2 to 3:30: Rush off to the other side of the city to perform last ditch Christmas offensive while listening to The Joe Rogan Experience podcast to get myself through the mall crowds without using a machete.

3:30 PM: Back just in time for spawn’s return from local indoctrination centre. Debrief/start laundry for this evening’s Christmas concert.

4 PM to 5 PM: Email check. No love. Search Dropbox for more old short stories that are brilliant. I reject three but find four that will be suitable for more Smashwords books. Around 4:45 I begin this blog post.

5 PM: #1 Son announces that he has changed his mind and he doesn’t want a globe for Christmas, which is surprising because he is a cartographical prodigy. I abandon writing this blog post. The boy now wants a saxophone for Christmas. He has a letter for Santa. I inform him that Santa’s surely already packed his order for the globe and the letter will not arrive in time for Christmas. #1 Son announces that Santa is magic and that if he doesn’t deliver, he’s not real and this will be the worst Christmas ever. The boy begins to sob as I realize that the Christmas concert is only one hour away and I’m not wearing pants. The laundry must be switched to the dryer if we’re to get to the Christmas concert in time. I comfort #1 Son as I rush to the dryer. His angst turns to anger. My guttural comforting sounds turn to gritted teeth and a harried quest to boil frozen hot dogs. (Hint: Nuke ’em first and let the water do only a quarter of the work.) Scream for #1 Daughter to get ready for Christmas concert. Pray for happy asteroid strike.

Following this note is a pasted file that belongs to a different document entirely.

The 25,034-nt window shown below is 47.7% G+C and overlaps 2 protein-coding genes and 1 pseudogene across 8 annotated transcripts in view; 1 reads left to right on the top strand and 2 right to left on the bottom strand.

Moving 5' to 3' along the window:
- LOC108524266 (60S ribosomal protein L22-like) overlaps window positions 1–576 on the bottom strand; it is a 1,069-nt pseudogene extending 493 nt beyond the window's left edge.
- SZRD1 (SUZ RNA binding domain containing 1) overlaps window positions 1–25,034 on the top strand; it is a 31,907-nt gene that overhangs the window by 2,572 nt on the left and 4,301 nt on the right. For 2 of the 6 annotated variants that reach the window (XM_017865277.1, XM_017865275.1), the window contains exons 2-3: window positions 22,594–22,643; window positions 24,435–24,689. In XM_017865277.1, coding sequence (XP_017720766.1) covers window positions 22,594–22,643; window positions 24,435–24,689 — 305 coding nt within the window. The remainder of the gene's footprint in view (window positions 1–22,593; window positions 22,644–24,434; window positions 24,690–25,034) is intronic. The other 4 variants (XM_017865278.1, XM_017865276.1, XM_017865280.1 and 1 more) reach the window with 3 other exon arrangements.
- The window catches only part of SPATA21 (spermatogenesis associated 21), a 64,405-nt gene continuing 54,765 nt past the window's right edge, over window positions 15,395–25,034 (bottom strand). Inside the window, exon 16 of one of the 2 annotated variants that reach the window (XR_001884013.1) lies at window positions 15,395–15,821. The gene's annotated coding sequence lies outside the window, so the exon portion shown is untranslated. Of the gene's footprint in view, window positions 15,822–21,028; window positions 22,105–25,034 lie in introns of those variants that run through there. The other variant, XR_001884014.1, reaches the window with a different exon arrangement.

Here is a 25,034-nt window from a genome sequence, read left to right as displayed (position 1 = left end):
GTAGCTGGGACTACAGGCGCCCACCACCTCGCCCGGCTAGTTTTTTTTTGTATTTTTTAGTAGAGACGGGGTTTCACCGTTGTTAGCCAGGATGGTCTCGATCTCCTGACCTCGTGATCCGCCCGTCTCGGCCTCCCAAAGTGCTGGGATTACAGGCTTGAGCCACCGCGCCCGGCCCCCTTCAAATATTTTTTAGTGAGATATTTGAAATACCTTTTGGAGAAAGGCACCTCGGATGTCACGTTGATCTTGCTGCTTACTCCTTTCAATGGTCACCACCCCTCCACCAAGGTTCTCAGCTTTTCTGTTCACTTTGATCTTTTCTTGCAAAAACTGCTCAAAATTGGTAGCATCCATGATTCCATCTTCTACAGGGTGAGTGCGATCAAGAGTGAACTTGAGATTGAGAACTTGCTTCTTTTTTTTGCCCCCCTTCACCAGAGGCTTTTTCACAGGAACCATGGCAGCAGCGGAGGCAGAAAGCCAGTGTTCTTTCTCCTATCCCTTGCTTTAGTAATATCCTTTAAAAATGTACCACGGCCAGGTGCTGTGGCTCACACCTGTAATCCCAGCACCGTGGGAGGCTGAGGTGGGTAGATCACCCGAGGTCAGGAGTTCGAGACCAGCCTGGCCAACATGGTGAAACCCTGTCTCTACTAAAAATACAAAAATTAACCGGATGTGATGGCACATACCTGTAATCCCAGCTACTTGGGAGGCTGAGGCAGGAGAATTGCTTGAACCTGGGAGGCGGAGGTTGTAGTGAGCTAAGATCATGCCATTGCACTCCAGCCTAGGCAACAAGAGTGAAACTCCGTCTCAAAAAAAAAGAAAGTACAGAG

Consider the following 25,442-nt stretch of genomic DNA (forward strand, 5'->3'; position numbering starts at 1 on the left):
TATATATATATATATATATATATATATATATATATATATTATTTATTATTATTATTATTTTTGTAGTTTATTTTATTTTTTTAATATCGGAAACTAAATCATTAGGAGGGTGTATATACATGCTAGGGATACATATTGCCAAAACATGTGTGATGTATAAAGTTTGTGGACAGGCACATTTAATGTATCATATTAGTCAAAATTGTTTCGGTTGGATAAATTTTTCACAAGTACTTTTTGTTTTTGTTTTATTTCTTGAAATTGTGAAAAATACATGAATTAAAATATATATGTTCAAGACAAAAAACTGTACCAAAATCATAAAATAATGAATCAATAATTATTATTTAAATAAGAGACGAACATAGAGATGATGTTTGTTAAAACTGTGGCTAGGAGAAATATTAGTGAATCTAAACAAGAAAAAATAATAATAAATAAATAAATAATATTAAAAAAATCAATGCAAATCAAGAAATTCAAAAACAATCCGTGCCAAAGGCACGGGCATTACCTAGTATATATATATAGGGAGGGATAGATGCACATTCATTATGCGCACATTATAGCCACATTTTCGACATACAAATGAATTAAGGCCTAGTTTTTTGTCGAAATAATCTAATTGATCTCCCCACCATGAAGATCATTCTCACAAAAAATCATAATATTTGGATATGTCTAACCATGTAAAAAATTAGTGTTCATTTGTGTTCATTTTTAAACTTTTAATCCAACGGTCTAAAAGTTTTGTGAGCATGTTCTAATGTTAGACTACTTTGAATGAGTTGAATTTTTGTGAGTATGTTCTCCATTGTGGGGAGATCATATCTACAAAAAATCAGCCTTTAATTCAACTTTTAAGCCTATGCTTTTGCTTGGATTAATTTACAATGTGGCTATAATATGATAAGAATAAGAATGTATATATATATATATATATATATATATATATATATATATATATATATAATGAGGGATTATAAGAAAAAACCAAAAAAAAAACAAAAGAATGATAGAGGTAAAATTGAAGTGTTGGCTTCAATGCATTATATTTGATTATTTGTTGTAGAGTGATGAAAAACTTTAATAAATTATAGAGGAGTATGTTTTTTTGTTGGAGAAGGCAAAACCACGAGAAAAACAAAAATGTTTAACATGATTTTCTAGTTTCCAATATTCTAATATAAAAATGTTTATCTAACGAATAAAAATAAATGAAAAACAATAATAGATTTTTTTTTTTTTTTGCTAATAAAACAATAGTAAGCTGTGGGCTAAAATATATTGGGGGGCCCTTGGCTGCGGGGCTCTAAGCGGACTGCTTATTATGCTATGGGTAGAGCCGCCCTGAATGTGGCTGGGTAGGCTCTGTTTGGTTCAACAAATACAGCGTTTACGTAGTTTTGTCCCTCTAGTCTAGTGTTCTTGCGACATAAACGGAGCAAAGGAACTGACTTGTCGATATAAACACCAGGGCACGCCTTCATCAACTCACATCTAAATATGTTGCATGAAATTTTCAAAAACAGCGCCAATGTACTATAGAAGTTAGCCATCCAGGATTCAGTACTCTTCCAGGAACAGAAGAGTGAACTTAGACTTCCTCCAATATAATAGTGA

5 to 5:55 PM: Diatribe escalates. Tears are shed, most of them his. I tell him Santa is made of generosity and that the joy of giving is the essence of Christmas and so Santa can never die. A circular debate on the nature of magic ensues. Boy gets sent to his room. Daughter goes to concert. Boy is scarred for life, though he soon apologizes for being miserable. We hug it out. He’s both sure there’s no Santa and still wants to send his letter to Santa. (Syllogism? Never mind. This is not the time to discuss that.) Pretty sure my mother would have beaten him with a wooden spoon by now. I would never have gotten away with this and I would have been hauled off to the concert by my ear. I understand the impulse but instead hug him harder. Consider choking him out so he has a nap and I leave no bruises. I eat a hot dog in anger and sadness. He still breaks into sobs at his realization that we are filthy liars and the world is not as he has been told. The sweet innocence was what we wanted and it was great. Now? We pay in emotional cataclysm. And he’s not going to the concert. She Who Must Be Obeyed takes #1 Daughter to said concert since I saw the same concert last night.